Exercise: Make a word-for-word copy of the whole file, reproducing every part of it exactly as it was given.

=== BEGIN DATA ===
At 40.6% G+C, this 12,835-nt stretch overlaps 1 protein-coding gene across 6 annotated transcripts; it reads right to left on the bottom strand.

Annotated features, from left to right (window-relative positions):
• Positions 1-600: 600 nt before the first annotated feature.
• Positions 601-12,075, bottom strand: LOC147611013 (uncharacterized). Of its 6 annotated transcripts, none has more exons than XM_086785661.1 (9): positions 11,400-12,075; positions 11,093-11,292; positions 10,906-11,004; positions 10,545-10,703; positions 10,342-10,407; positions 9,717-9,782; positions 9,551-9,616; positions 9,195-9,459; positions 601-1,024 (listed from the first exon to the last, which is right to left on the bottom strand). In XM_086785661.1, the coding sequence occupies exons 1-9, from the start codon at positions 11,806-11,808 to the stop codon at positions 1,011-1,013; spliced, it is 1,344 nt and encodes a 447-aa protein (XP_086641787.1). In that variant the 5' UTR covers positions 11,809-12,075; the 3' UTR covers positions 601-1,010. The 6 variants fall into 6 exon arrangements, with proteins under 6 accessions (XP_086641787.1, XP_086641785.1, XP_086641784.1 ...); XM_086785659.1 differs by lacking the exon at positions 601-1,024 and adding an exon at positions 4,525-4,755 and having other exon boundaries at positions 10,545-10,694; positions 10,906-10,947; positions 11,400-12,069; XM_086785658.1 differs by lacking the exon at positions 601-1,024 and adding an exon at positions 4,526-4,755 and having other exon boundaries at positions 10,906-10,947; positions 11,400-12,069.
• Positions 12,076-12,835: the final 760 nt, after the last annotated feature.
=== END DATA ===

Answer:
At 40.6% G+C, this 12,835-nt stretch overlaps 1 protein-coding gene across 6 annotated transcripts; it reads right to left on the bottom strand.

Annotated features, from left to right (window-relative positions):
• Positions 1-600: 600 nt before the first annotated feature.
• Positions 601-12,075, bottom strand: LOC147611013 (uncharacterized). Of its 6 annotated transcripts, none has more exons than XM_086785661.1 (9): positions 11,400-12,075; positions 11,093-11,292; positions 10,906-11,004; positions 10,545-10,703; positions 10,342-10,407; positions 9,717-9,782; positions 9,551-9,616; positions 9,195-9,459; positions 601-1,024 (listed from the first exon to the last, which is right to left on the bottom strand). In XM_086785661.1, the coding sequence occupies exons 1-9, from the start codon at positions 11,806-11,808 to the stop codon at positions 1,011-1,013; spliced, it is 1,344 nt and encodes a 447-aa protein (XP_086641787.1). In that variant the 5' UTR covers positions 11,809-12,075; the 3' UTR covers positions 601-1,010. The 6 variants fall into 6 exon arrangements, with proteins under 6 accessions (XP_086641787.1, XP_086641785.1, XP_086641784.1 ...); XM_086785659.1 differs by lacking the exon at positions 601-1,024 and adding an exon at positions 4,525-4,755 and having other exon boundaries at positions 10,545-10,694; positions 10,906-10,947; positions 11,400-12,069; XM_086785658.1 differs by lacking the exon at positions 601-1,024 and adding an exon at positions 4,526-4,755 and having other exon boundaries at positions 10,906-10,947; positions 11,400-12,069.
• Positions 12,076-12,835: the final 760 nt, after the last annotated feature.